VI. Constitutional Change, Organic and Revolutionary

Of course, it is always possible for there to be some sort of bloodless constitutional revolution. Constitutions are fundamental law only if they are accepted by the people as fundamental law. And the people may wake up tomorrow and begin accepting as fundamental law some new instrument. The U.S. Constitution was not an organic continuation of the Articles of Confederation. It was just run up a flagpole, and the people saluted. If they had not, the U.S. Constitution would have no more authority today than the Articles of Confederation or the Constitution of the Confederate States of America.

Therefore, if judges routinely depart from the authorially intended meanings, and the people accept these new judicial amendments as fundamental law, then we will have had several constitutional revolutions. Several new constitutions, superficially resembling but actually different from one another, will have come into being through successive judicial amendments and popular acceptance of those amendments. But the real question would then be whether the people were actually aware of what is going on. Was their acceptance itself dependent on their belief that the courts are not amending the constitution from the bench but are interpreting it?

Further Reading

Larry Alexander, ed., Constitutionalism: Philosophical Foundations (Cambridge University Press, 1998).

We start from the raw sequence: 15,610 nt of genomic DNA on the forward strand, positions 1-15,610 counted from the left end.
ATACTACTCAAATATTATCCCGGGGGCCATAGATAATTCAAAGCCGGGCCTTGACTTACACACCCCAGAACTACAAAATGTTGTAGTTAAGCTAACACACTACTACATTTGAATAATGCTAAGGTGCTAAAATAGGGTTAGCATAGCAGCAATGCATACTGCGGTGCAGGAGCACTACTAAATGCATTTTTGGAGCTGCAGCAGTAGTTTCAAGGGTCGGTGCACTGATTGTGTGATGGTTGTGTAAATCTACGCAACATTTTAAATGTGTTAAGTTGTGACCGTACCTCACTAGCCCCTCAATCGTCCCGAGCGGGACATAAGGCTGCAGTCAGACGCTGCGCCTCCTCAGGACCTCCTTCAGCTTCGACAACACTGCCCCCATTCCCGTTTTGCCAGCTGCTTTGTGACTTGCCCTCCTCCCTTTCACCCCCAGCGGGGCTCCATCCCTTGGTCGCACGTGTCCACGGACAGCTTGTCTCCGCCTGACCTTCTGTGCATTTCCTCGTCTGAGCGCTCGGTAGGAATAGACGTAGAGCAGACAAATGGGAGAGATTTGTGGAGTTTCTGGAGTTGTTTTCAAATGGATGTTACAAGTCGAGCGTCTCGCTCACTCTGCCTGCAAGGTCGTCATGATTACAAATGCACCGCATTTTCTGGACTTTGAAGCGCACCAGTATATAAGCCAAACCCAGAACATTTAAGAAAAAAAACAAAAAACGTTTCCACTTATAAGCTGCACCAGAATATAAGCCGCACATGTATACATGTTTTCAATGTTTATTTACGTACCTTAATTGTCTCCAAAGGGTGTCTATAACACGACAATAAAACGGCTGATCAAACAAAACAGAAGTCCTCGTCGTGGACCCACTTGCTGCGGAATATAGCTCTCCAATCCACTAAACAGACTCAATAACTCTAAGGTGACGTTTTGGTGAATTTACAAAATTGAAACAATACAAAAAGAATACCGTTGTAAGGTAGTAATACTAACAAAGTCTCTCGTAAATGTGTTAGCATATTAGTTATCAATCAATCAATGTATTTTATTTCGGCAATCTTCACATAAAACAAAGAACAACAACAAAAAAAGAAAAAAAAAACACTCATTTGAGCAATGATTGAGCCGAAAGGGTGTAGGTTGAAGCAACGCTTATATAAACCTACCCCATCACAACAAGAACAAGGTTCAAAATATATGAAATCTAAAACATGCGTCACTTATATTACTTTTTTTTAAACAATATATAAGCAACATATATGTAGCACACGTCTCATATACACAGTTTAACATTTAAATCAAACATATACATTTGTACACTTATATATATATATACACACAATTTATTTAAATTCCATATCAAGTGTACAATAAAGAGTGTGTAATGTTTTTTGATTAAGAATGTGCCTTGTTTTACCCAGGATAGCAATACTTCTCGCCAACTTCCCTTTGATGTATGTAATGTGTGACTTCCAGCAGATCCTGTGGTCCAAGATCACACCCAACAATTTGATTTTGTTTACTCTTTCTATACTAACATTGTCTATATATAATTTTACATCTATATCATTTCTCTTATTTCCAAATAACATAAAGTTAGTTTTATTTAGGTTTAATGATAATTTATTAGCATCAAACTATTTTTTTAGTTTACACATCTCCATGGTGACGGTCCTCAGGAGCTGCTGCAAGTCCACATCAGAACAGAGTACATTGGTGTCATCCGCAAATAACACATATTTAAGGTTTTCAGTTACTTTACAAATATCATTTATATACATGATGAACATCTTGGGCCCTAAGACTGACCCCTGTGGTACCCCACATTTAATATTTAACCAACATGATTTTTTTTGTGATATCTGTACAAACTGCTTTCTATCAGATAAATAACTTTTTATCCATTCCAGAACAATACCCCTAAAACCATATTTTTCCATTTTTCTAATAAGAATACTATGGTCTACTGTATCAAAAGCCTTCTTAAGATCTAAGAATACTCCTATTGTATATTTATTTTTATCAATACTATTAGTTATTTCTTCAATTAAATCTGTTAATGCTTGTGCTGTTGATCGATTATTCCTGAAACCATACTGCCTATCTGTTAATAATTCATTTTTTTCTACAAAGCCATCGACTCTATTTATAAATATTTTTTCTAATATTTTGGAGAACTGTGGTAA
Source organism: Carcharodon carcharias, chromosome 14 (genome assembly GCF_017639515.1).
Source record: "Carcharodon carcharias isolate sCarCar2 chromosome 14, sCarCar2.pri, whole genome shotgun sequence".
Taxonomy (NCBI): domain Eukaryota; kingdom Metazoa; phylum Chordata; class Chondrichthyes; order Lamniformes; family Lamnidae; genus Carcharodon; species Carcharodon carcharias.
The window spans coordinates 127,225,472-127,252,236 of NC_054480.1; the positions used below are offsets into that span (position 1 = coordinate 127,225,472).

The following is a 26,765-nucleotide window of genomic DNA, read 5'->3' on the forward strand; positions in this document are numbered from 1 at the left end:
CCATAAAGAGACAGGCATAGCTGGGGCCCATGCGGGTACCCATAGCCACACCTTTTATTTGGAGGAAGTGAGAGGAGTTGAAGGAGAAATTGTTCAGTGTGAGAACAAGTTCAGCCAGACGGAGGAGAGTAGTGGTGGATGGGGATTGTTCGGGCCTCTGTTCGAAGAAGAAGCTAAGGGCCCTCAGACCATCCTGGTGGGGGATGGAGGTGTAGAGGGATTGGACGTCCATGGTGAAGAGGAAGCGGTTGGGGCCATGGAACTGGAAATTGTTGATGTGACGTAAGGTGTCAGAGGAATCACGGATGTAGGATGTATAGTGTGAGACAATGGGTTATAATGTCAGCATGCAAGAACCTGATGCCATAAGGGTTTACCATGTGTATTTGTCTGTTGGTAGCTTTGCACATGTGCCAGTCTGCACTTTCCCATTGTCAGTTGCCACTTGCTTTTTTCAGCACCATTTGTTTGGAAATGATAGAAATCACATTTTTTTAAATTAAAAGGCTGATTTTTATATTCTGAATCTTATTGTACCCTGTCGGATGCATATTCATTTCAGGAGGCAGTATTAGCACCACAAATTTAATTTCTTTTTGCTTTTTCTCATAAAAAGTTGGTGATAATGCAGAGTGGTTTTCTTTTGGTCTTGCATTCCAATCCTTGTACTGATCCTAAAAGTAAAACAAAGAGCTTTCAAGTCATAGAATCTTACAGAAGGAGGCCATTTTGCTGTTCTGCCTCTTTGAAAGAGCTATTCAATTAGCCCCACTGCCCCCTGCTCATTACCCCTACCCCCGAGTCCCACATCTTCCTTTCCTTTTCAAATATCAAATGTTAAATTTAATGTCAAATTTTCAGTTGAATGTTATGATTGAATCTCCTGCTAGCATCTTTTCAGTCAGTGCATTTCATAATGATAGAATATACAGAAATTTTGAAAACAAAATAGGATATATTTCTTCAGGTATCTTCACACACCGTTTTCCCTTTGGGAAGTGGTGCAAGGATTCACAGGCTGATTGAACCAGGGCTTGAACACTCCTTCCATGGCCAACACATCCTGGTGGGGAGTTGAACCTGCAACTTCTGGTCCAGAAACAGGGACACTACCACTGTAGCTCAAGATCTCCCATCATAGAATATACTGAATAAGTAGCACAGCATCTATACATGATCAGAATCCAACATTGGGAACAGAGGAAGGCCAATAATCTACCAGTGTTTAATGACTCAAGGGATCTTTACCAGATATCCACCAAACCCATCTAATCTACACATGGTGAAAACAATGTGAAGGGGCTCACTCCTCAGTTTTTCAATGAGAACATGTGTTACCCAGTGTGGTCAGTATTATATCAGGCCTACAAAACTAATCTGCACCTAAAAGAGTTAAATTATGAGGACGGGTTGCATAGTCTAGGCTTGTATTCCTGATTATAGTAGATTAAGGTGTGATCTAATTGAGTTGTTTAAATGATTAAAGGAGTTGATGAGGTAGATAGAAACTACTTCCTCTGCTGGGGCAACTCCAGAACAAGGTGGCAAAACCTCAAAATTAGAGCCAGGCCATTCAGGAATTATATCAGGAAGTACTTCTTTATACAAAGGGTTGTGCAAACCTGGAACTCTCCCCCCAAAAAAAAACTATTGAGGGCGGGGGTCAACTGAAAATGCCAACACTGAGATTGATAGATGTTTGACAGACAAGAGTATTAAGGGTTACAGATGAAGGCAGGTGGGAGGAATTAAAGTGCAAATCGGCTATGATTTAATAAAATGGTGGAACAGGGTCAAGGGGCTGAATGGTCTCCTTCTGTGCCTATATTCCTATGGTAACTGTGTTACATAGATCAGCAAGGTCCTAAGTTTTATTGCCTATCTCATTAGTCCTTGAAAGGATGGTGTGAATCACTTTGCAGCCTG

Larry Alexander, “What Are Constitutions, and What Should (and Can) They Do?,” _____ Social Philosophy & Policy ____ (2010).

Larry Alexander, “Constitutionalism and Democracy: Understanding the Relation,” in S. Kautz, A. Melzer, J. Weinberg, & M.R. Zinman, eds., The Supreme Court and the Idea of Constitutionalism (University of Pennsylvania Press, 2009).

Larry Alexander, “Of Living Trees and Dead Hands: The Interpretation of Constitutions and Constitutional Rights,” 22 Canadian Journal of Law & Jurisprudence 227 (2009).

Larry Alexander and Frederick Schauer, “Rules of Recognition, Constitutional Controversies, and the Dizzying Dependence of Law on Acceptance,” in M. Adler & K. Himma, eds., The Rule of Recognition and the U.S. Constitution (Oxford University Press, 2009).

Larry Alexander and Frederick Schauer, “Law’s Limited Domain Confronts Morality’s Universal Empire,” 48 William & Mary Law Review 1579 (2007).

Christopher L. Eisgruber, Constitutional Self-Government (Harvard University Press, 2001).

Richard S. Kay, “Original Intentions and Public Meaning in Constitutional Interpretation,” 103 Northwestern University Law Review 703 (2009).

Laurence G. Sager, Justice in Plainclothes: A Theory of American Constitutional Practice (Yale University Press, 2004).

Frederick Schauer, “Amending the Presuppositions of a Constitution,” in S. Levinson, ed., Responding to Imperfection: The Theory and Practice of Constitutional Amendment (Princeton University Press, 1995).

Jeremy Waldron, Law and Disagreement (Clarendon Press, 1999).


constitution, rule, standard, principle, settlement, interpretation, validity, entrenchment, powers, rights, acceptance, revolution